Annual federal deficits are close to ten percent of GDP and our national debt is $15 trillion. We cannot afford to bail out states and continue to encourage poor fiscal behavior by states. A bailout of Democratic governors and state legislatures, and public employees may be good politics, but it is terrible economics and creates an even worse fiscal situation.
Rather than propose political solutions during this economic downturn, the President should work with Congress to find real solutions to our economic and unemployment problems. The recession began in December of 2007. Nearly one in ten Americans remains unemployed. More than 26 million Americans are either unemployed or underemployed. The policies of the past 2½ years have not worked. They've made things worse. The time for political documents has long passed. It's time to govern and work together to get our economy growing again.
For those who are unemployed, it's a depression. It's time we did something to help turn their situation around. Private sector employers need an international trade agenda that opens new doors to sell U.S. agricultural goods, manufactured products and services. I'm glad that the Senate finally approved three pending trade agreements last month. They were delayed unnecessarily for years, and the rest of the world is moving ahead without us. We're more than capable of increasing exports, but we need the markets to do it. President Obama has said he wants to double exports. In order to reach his goal and to do everything possible to generate economic activity and opportunities in the United States, the administration needs to move forward on other job-generating trade initiatives without delay.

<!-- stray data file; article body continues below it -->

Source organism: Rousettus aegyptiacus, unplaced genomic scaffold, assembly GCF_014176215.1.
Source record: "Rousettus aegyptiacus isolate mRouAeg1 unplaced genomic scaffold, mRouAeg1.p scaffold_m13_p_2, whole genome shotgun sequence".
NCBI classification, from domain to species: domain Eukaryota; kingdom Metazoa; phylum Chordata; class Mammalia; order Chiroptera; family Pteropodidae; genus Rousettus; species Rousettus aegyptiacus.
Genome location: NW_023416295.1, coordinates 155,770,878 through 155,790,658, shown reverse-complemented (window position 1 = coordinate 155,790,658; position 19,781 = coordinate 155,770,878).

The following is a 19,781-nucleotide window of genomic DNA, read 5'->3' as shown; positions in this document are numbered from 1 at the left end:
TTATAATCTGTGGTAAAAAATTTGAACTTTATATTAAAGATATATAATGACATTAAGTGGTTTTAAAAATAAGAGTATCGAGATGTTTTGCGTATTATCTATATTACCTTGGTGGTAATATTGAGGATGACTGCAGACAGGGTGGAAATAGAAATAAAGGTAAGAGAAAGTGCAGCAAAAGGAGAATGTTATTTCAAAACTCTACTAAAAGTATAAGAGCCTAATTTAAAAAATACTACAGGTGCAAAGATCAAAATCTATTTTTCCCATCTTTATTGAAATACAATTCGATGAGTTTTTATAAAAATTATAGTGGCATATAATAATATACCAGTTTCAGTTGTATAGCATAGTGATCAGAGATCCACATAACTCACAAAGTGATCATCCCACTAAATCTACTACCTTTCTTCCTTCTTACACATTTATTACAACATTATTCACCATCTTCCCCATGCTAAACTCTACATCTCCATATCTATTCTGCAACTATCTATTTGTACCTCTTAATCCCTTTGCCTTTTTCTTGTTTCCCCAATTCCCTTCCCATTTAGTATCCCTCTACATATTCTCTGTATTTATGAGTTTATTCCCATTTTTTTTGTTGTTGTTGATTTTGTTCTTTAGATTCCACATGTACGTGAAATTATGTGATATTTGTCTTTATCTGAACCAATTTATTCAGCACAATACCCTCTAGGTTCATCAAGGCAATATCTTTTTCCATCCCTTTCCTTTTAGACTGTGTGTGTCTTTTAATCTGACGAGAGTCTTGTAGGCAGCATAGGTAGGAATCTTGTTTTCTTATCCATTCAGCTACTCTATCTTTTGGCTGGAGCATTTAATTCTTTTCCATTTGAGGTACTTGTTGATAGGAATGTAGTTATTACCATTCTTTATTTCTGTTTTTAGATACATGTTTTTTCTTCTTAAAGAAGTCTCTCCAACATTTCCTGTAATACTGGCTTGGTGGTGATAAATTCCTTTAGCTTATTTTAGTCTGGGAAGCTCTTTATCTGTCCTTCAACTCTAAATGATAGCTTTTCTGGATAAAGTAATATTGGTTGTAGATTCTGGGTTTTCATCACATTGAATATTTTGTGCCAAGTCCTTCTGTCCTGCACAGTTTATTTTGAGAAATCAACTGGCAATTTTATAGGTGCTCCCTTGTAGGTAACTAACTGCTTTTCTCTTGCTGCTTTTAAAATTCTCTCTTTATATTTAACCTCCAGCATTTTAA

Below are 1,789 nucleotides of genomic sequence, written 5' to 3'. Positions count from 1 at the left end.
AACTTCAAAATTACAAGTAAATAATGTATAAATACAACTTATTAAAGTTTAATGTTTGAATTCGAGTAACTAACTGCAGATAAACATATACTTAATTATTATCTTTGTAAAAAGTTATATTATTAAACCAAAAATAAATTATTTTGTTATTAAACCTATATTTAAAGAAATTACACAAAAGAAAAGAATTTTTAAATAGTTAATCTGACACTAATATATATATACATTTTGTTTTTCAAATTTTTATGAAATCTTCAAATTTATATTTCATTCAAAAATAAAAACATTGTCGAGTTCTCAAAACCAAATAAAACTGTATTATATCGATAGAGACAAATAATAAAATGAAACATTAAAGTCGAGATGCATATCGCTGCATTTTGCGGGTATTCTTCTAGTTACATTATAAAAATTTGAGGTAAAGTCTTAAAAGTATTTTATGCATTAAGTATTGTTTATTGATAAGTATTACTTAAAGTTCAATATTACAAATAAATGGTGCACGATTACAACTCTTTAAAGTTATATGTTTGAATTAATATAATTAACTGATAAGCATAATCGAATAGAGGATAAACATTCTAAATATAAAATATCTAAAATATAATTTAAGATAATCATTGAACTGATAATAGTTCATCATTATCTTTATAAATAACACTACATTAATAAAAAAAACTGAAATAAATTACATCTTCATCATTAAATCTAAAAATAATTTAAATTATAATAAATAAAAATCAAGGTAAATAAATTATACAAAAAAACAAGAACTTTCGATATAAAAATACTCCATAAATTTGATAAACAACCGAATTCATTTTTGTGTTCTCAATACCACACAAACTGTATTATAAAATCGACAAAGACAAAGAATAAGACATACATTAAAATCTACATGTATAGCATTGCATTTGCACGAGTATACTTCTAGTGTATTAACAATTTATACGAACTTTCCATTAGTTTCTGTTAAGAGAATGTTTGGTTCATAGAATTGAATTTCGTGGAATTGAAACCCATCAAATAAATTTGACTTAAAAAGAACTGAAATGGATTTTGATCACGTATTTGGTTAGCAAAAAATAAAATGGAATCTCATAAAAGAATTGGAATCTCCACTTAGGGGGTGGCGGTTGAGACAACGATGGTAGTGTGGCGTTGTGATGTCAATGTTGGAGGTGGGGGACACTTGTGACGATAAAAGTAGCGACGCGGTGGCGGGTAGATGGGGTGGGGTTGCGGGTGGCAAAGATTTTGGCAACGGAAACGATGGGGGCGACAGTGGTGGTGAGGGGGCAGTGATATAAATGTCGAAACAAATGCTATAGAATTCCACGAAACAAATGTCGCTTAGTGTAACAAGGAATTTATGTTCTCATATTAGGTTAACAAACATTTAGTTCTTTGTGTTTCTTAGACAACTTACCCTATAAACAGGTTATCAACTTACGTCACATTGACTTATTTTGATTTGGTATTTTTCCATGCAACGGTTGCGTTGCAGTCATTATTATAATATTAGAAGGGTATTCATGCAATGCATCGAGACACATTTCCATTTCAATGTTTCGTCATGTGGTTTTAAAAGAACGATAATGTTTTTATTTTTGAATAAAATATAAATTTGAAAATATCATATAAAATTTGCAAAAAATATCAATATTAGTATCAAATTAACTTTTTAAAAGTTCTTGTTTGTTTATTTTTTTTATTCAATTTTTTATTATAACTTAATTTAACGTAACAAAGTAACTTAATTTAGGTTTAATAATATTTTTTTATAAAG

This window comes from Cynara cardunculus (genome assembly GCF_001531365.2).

It's time to put an end to the job-killing federal regulations. New regulations from the EPA, Department of Labor, the National Labor Relations Board and others are making it harder for businesses to grow. In some cases, the new regulations are actually destroying jobs. With unemployment at 9.1 percent, it's time for the federal bureaucracy to stop their harmful, job-killing regulations. It's also time to develop domestic energy resources that will create jobs while increasing domestic energy supplies. Making more energy available will drive down prices and make our country more energy independent. The President's energy agenda is moving us backward. Gas prices have risen while access to domestic sources of energy has been restricted. It's time to change course and develop energy sources here at home and create jobs in the process.
Finally, in 2009, President Obama said that you don't raise taxes in a recession. He stated his position clearly that the last thing you'd want to do is raise taxes on anyone during a recession because it would harm businesses and economic growth. Yet, every so-called jobs package that the Democratic Majority has brought to the Senate includes job-killing tax hikes. That's why they've been received with bipartisan opposition. A few courageous Senate Democrats have consistently said "no" to their leadership when it comes to raising taxes on small-businesses and other job creators. The only bipartisanship we've seen so far is bipartisan opposition to these ill-conceived political documents.
The Democratic Majority needs to get serious about addressing our economic problems. It's time to consider policies that will get people back to work without harming the economy with a tax increase. It's time to stop the political charade. Unemployed Americans need to know that we're going to do something to help create jobs and grow the economy. Unfortunately, so far, the Democratic Majority and President Obama are more interested in political strategies than job creation and economic growth.